What's Worth Watching: Remembering Vietnam on PBS

Matt Roush
Courtesy of Howard Ruffner/PBS

The Ohio National Guard at Kent State

Dick Cavett's Vietnam (Monday, April 27, 10/9c, PBS, check local listings)

Once upon a time, there was a late-night talk show on network TV that focused more on actual talk than on fun and games (we're not including PBS's distinguished Charlie Rose in this discussion). The Dick Cavett Show, which in its prime (airing on ABC from 1969-75) was a provocative alternative to Johnny Carson's Tonight Show, regularly tackled the tough issues, few more controversial or divisive than the Vietnam War. In Dick Cavett's Vietnam, the host looks back at some of the show's more memorable discussions of the war, from celebrities (Warren Beatty, Jane Fonda, Groucho Marx, Paul Newman, Muhammed Ali) and politicians (Barry Goldwater, Edmund Muskie, Hubert Humphrey).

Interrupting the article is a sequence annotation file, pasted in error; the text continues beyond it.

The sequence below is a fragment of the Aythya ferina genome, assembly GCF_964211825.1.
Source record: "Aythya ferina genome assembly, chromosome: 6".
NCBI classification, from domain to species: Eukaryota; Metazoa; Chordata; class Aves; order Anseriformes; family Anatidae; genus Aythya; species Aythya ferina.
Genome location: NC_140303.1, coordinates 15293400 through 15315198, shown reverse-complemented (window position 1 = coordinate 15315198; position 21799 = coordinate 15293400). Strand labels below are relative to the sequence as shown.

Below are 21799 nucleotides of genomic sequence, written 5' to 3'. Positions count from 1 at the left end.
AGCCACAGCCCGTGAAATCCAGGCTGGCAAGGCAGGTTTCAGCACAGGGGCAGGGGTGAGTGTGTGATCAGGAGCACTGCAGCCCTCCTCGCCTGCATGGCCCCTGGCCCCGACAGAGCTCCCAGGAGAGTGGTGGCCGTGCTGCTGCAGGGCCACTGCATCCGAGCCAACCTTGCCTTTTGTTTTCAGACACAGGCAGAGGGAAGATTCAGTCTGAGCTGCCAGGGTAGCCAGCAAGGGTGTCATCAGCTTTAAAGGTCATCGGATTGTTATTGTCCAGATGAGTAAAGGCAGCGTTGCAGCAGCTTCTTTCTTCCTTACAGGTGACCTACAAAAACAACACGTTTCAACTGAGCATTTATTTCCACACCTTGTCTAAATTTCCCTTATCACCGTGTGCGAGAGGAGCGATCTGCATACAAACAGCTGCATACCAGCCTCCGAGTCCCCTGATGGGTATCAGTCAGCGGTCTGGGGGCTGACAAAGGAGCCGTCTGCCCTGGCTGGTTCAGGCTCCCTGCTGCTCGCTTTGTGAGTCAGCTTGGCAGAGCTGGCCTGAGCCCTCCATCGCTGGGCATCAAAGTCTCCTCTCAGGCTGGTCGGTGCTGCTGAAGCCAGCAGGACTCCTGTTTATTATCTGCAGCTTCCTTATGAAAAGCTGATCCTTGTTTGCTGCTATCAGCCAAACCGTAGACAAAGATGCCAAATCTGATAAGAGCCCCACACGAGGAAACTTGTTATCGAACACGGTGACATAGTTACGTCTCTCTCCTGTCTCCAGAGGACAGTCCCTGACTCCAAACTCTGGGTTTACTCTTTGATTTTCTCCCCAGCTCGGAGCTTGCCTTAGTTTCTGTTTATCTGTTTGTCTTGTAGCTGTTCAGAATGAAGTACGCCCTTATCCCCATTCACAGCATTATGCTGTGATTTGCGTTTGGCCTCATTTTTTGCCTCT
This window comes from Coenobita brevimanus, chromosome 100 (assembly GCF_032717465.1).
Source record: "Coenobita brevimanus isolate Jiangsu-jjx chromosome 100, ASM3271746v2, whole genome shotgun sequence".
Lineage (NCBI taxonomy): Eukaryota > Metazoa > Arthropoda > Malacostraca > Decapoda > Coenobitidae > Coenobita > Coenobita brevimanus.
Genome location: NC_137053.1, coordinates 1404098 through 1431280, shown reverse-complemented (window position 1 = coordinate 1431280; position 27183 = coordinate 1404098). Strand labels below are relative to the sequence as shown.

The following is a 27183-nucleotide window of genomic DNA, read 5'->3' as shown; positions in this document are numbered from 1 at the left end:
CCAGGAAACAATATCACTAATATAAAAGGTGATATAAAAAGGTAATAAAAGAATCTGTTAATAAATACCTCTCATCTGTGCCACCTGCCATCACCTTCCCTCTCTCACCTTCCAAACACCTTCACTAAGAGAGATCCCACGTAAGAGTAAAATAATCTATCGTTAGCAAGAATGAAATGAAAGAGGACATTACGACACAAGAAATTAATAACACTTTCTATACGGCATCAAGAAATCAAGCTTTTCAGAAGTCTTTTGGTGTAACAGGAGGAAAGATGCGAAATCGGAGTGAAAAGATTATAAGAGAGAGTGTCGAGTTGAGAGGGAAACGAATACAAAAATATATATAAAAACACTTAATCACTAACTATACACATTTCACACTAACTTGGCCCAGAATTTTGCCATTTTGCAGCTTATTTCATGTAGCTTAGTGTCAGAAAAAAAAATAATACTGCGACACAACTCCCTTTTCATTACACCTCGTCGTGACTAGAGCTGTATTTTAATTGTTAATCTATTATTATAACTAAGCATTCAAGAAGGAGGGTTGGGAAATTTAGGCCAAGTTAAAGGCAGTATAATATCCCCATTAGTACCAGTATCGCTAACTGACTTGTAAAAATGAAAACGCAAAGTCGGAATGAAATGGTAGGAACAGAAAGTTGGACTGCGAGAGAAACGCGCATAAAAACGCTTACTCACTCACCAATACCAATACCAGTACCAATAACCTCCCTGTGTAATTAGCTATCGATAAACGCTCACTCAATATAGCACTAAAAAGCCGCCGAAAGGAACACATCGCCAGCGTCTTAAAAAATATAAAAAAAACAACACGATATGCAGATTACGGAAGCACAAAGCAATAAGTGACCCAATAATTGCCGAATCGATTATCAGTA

This is among several notable specials PBS is presenting to coincide with the 40th anniversary this week of the fall of Saigon. Cavett's show is preceded in most markets by The Draft (9/8c, check local listings), an examination of the history of military conscription, which inflamed an already growing generation gap in the 1960s. On Tuesday, PBS will air The Day the '60s Died (8/7c, check local listings), focusing on the Kent State shootings of four college students by Ohio National Guardsmen in 1970, a flashpoint in the anti-war movement; and the American Experience presentation of Rory Kennedy's Oscar-nominated Last Days in Vietnam (9/8c, check local listings), which powerfully relives the chaotic fall of Saigon in all of its wrenching human, political, and military aspects.

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